A simple guide to determining priority between trade creditors with caveats registered on land
- Published 22.11.2017
It is common practice for trade creditors to obtain security from debtors in credit application terms in the form of a charge over land provided and then proceed to have a caveat registered against the debtor’s land. An issue can arise when there are competing caveat interests over the debtor’s land and not enough money to satisfy all the claims.
Creditor’s interest in land
An example under which an interest in land may arise is a credit agreement which contains a charging clause where a charge is created against the land owned by the debtor to secure the debtor’s indebtedness to the creditor. The following is a typical charging clause appearing in credit applications:
The debtor hereby charges any real estate wherever situated it now or hereafter owns with the performance of its obligations and liabilities under the Agreement and acknowledge that the creditor may at its discretion register a caveat in respect of such charge.
This clause gives the creditor a caveatable interest in the debtor’s land and therefore a right to register a caveat.
What is the Priority of Competing Interests?
In a competition between equitable interests in land, the priority of the competing interests will usually be determined by the date that the equitable interest was created (‘first in time’)1. This is usually the date of the credit application which contained the charging clause.
The court can dispense with the first in time rule if it finds there has been an act or omission on the part of the earlier interest holder which should warrant that priority be afforded to the later interest holder.²
In determining whether the first in time rule may be dispensed with, the courts look at the whole of the conduct of the parties and surrounding circumstances.³
In summary, the earlier credit application has priority unless there was some conduct by that earlier creditor which will postpone their priority.
Effect of a caveat
The purpose of a caveat is to act as a notice to parties who search the land title register, and to prevent the registration of dealings which might defeat the unregistered interest of the caveator without notice to the caveator of the proposed dealing.⁴ Lodgement of a caveat by a holder of an interest in the property will prevent the recording of new dealings on the title of that property and could extinguish the holder’s interest, such as transferring title of the property to a third party.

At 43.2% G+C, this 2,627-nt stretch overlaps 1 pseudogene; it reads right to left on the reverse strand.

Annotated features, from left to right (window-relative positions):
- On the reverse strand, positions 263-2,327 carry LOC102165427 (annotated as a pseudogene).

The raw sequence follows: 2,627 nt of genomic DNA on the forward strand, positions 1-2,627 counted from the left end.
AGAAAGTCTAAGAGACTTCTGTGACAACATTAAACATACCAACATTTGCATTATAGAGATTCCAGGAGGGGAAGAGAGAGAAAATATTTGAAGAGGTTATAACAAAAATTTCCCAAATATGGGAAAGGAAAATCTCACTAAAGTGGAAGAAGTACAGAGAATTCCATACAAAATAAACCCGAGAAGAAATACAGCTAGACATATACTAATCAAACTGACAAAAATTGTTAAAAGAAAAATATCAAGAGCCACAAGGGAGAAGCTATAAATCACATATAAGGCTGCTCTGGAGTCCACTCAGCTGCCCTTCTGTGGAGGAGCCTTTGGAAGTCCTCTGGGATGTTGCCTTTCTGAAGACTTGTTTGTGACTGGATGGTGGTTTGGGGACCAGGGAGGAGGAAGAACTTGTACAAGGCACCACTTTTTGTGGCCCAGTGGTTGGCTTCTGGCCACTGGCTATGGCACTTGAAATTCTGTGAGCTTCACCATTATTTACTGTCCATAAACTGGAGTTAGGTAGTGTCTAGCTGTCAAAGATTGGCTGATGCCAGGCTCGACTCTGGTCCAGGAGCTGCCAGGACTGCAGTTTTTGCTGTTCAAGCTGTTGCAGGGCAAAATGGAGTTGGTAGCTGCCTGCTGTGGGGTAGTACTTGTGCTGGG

Postponing conduct is actions or omissions on the part of the holder of an earlier equitable interest that operate to ‘postpone’ that holder’s interest so that the holder of the later equitable interest has priority.
The courts have noted that a delay or failure in lodging a caveat may amount to postponing conduct in situations where the failure or delay by the holder of the prior equity to lodge a caveat contributed to a belief on the part of the holder of the subsequent equity that the prior equity did not exist.⁵ An example of this may be where an earlier creditor does not register a caveat and a later creditor searches the register and based upon there being no caveat registered proceeds to give supply to the debtor. The later creditor who did the search may seek priority over the earlier creditor.
The courts have held that postponing conduct also exists where a party withdraws a caveat causing a later interest holder to assume the earlier party no longer seeks to enforce or protect their interest.⁶
The Doctrine of Notice
The doctrine of notice operates to protect a creditor who has acquired a legal interest in land/property for value and without any notice of the existence of any prior equitable interests in the land/real property. In such a case and if certain requirements are met, the holder of the later legal interest will retain priority over any earlier equitable interests in the land of which it did not have notice.⁷
As a general rule, where interests are recorded against the title of land in the form of caveats, their respective priorities are determined in accordance with the date of the underlying agreement giving rise to the interest where earlier in time prevails rather than the caveat date. A creditor may give up their earlier interest if there is postponing conduct by them and a later interest in land has relied on the conduct of the earlier interest.
For a caveat to be valid, it must meet the following general requirements:
- There must be an underlying right creating an interest in the property such as a charging clause contained within a credit agreement;
- It must be lodged for a reasonable cause such as securing a charge against land; and
- It must meet the registration requirements prescribed by the relevant state or territory where the land is situated.
It is important to note that each state or territory may have additional requirements when caveats are registered against land requiring certain actions be undertaken in order to prevent the caveat from lapsing such as issuing proceedings.
1 See; Rice v Rice (1854) 61 ER 646; Heid v Reliance Finance Corporation Pty (1983) 154 CLR 326.
2 See; Latec Investments Ltd v Hotel Terrigal Pty Ltd (In Liq) (1965) 113 CLR 265, 276; Heid v Reliance Finance Corporation (1983).
³ See; Rice v Rice (1854).
⁴ See, for example: Bunnings Group Ltd v Hanson Construction Materials Pty Ltd & Anor  WASC 132.
⁵ See; Butler and Fairclough; Heid v Reliance Finance Corp.
6 See; Perpetual Trustee Company Ltd (original plantiff), Performance Capital Motive Mortgage Pty Ltd v Motive Finance and Leasing Pty Ltd  NSWSC 429 where the Court referred to the case of Elderly Citizens Home of SA Inc v Balnaves (1998) 72 SASR 210.
7 In NSW this principle is enshrined within s 42(1) of the Real Property Act 1900 (NSW).